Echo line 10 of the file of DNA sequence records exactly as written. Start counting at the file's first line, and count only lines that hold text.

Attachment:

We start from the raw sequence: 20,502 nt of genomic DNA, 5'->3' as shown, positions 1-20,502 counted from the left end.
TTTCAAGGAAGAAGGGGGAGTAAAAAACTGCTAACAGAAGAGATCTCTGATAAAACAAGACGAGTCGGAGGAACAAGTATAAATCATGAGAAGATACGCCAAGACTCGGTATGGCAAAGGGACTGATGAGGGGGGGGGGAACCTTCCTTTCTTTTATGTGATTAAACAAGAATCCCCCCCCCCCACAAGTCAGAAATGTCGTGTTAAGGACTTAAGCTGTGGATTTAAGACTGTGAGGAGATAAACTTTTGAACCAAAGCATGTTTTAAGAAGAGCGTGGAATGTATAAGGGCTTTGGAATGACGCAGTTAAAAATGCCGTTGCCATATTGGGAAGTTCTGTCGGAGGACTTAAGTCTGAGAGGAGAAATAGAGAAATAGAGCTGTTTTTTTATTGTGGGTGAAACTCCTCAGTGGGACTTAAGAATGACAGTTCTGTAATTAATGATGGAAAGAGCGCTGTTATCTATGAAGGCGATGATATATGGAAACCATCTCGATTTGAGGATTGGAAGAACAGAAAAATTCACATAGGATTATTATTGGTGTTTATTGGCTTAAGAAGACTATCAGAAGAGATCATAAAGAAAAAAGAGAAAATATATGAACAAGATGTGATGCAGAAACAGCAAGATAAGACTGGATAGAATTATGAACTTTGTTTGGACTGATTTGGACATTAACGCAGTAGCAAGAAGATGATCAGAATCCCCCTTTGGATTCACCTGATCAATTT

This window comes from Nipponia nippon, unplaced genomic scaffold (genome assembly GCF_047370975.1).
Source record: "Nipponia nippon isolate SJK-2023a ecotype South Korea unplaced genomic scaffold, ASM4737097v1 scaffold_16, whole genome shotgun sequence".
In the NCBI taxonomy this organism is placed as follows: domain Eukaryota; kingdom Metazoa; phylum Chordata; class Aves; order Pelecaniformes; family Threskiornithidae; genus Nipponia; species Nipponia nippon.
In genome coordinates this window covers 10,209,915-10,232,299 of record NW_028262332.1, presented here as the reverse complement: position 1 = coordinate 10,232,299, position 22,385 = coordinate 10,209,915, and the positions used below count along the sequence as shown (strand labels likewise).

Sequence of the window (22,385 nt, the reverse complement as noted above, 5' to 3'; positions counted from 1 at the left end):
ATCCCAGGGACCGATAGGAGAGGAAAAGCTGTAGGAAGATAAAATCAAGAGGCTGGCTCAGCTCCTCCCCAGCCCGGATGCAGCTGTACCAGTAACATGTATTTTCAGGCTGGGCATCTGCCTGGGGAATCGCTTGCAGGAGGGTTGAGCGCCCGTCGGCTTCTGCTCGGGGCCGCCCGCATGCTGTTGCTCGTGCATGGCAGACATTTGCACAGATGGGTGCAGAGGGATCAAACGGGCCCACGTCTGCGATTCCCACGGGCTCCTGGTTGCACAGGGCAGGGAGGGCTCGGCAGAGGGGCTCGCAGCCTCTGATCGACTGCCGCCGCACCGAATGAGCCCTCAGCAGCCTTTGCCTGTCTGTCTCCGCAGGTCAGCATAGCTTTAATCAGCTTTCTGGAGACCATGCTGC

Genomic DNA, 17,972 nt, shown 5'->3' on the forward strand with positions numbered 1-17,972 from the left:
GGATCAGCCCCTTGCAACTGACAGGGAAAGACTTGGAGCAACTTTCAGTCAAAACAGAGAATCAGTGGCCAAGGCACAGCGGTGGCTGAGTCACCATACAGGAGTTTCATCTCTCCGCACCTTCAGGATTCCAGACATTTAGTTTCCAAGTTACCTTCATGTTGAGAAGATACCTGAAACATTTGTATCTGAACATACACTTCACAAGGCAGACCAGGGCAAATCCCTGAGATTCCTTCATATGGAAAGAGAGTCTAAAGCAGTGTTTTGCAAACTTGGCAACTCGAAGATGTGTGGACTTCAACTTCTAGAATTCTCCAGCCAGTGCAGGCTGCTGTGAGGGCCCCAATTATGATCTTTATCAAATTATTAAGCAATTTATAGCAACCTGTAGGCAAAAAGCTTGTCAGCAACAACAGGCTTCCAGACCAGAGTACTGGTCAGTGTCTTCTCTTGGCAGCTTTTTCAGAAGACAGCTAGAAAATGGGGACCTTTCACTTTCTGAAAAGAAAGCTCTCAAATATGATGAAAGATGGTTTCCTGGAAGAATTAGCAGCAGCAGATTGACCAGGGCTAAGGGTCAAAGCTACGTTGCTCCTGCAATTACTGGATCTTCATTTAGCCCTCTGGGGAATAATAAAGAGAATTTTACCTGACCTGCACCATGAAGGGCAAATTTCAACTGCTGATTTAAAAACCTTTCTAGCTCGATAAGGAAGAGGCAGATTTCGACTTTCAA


GGATCAGCCCCTTGCAACTGACAGGGAAAGACTTGGAGCAACTTTCAGTCAAAACAGAGAATCAGTGGCCAAGGCACAGCGGTGGCTGAGTCACCATACAGGAGTTTCATCTCTCCGCACCTTCAGGATTCCAGACATTTAGTTTCCAAGTTACCTTCATGTTGAGAAGATACCTGAAACATTTGTATCTGAACATACACTTCACAAGGCAGACCAGGGCAAATCCCTGAGATTCCTTCATATGGAAAGAGAGTCTAAAGCAGTGTTTTGCAAACTTGGCAACTCGAAGATGTGTGGACTTCAACTTCTAGAATTCTCCAGCCAGTGCAGGCTGCTGTGAGGGCCCCAATTATGATCTTTATCAAATTATTAAGCAATTTATAGCAACCTGTAGGCAAAAAGCTTGTCAGCAACAACAGGCTTCCAGACCAGAGTACTGGTCAGTGTCTTCTCTTGGCAGCTTTTTCAGAAGACAGCTAGAAAATGGGGACCTTTCACTTTCTGAAAAGAAAGCTCTCAAATATGATGAAAGATGGTTTCCTGGAAGAATTAGCAGCAGCAGATTGACCAGGGCTAAGGGTCAAAGCTACGTTGCTCCTGCAATTACTGGATCTTCATTTAGCCCTCTGGGGAATAATAAAGAGAATTTTACCTGACCTGCACCATGAAGGGCAAATTTCAACTGCTGATTTAAAAACCTTTCTAGCTCGATAAGGAAGAGGCAGATTTCGACTTTCAA